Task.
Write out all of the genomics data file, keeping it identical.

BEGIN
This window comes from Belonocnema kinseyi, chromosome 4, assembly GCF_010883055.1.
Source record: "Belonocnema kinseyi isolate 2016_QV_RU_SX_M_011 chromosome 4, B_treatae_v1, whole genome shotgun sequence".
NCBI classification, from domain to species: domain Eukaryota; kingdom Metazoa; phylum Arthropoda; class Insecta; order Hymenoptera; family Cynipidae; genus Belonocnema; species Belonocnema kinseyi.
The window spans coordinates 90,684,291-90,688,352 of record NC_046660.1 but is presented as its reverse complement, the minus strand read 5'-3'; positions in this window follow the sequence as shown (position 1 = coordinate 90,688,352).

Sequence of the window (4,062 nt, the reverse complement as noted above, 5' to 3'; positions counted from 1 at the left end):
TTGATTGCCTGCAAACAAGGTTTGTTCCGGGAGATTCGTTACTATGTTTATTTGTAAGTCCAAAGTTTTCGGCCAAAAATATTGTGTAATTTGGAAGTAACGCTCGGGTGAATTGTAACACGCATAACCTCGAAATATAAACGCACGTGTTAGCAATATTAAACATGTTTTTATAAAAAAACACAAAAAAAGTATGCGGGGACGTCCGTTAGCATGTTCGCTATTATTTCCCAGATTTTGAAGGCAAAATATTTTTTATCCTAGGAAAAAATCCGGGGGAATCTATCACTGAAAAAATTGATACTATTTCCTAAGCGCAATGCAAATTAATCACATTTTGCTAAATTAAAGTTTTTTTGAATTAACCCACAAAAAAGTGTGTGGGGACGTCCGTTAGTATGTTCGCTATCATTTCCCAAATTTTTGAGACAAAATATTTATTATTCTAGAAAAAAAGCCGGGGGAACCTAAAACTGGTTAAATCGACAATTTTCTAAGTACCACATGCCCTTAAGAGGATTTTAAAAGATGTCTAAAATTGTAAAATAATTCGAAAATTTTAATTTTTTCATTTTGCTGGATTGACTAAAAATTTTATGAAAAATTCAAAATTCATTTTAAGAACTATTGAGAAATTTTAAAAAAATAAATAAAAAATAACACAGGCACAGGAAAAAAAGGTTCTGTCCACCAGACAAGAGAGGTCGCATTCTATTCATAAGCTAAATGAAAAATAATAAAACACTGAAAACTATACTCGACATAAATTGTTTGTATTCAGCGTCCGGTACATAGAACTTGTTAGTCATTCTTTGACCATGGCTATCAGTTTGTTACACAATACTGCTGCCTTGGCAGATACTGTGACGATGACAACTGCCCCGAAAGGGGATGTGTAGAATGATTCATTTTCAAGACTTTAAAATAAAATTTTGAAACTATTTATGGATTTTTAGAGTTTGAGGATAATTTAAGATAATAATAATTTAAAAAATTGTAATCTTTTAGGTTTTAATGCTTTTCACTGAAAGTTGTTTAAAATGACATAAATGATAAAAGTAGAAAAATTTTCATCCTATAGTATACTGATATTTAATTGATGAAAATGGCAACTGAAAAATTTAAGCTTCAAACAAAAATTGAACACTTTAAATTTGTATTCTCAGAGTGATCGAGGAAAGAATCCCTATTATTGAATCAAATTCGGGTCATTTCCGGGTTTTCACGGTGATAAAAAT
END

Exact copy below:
This window comes from Belonocnema kinseyi, chromosome 4, assembly GCF_010883055.1.
Source record: "Belonocnema kinseyi isolate 2016_QV_RU_SX_M_011 chromosome 4, B_treatae_v1, whole genome shotgun sequence".
NCBI classification, from domain to species: domain Eukaryota; kingdom Metazoa; phylum Arthropoda; class Insecta; order Hymenoptera; family Cynipidae; genus Belonocnema; species Belonocnema kinseyi.
The window spans coordinates 90,684,291-90,688,352 of record NC_046660.1 but is presented as its reverse complement, the minus strand read 5'-3'; positions in this window follow the sequence as shown (position 1 = coordinate 90,688,352).

Sequence of the window (4,062 nt, the reverse complement as noted above, 5' to 3'; positions counted from 1 at the left end):
TTGATTGCCTGCAAACAAGGTTTGTTCCGGGAGATTCGTTACTATGTTTATTTGTAAGTCCAAAGTTTTCGGCCAAAAATATTGTGTAATTTGGAAGTAACGCTCGGGTGAATTGTAACACGCATAACCTCGAAATATAAACGCACGTGTTAGCAATATTAAACATGTTTTTATAAAAAAACACAAAAAAAGTATGCGGGGACGTCCGTTAGCATGTTCGCTATTATTTCCCAGATTTTGAAGGCAAAATATTTTTTATCCTAGGAAAAAATCCGGGGGAATCTATCACTGAAAAAATTGATACTATTTCCTAAGCGCAATGCAAATTAATCACATTTTGCTAAATTAAAGTTTTTTTGAATTAACCCACAAAAAAGTGTGTGGGGACGTCCGTTAGTATGTTCGCTATCATTTCCCAAATTTTTGAGACAAAATATTTATTATTCTAGAAAAAAAGCCGGGGGAACCTAAAACTGGTTAAATCGACAATTTTCTAAGTACCACATGCCCTTAAGAGGATTTTAAAAGATGTCTAAAATTGTAAAATAATTCGAAAATTTTAATTTTTTCATTTTGCTGGATTGACTAAAAATTTTATGAAAAATTCAAAATTCATTTTAAGAACTATTGAGAAATTTTAAAAAAATAAATAAAAAATAACACAGGCACAGGAAAAAAAGGTTCTGTCCACCAGACAAGAGAGGTCGCATTCTATTCATAAGCTAAATGAAAAATAATAAAACACTGAAAACTATACTCGACATAAATTGTTTGTATTCAGCGTCCGGTACATAGAACTTGTTAGTCATTCTTTGACCATGGCTATCAGTTTGTTACACAATACTGCTGCCTTGGCAGATACTGTGACGATGACAACTGCCCCGAAAGGGGATGTGTAGAATGATTCATTTTCAAGACTTTAAAATAAAATTTTGAAACTATTTATGGATTTTTAGAGTTTGAGGATAATTTAAGATAATAATAATTTAAAAAATTGTAATCTTTTAGGTTTTAATGCTTTTCACTGAAAGTTGTTTAAAATGACATAAATGATAAAAGTAGAAAAATTTTCATCCTATAGTATACTGATATTTAATTGATGAAAATGGCAACTGAAAAATTTAAGCTTCAAACAAAAATTGAACACTTTAAATTTGTATTCTCAGAGTGATCGAGGAAAGAATCCCTATTATTGAATCAAATTCGGGTCATTTCCGGGTTTTCACGGTGATAAAAAT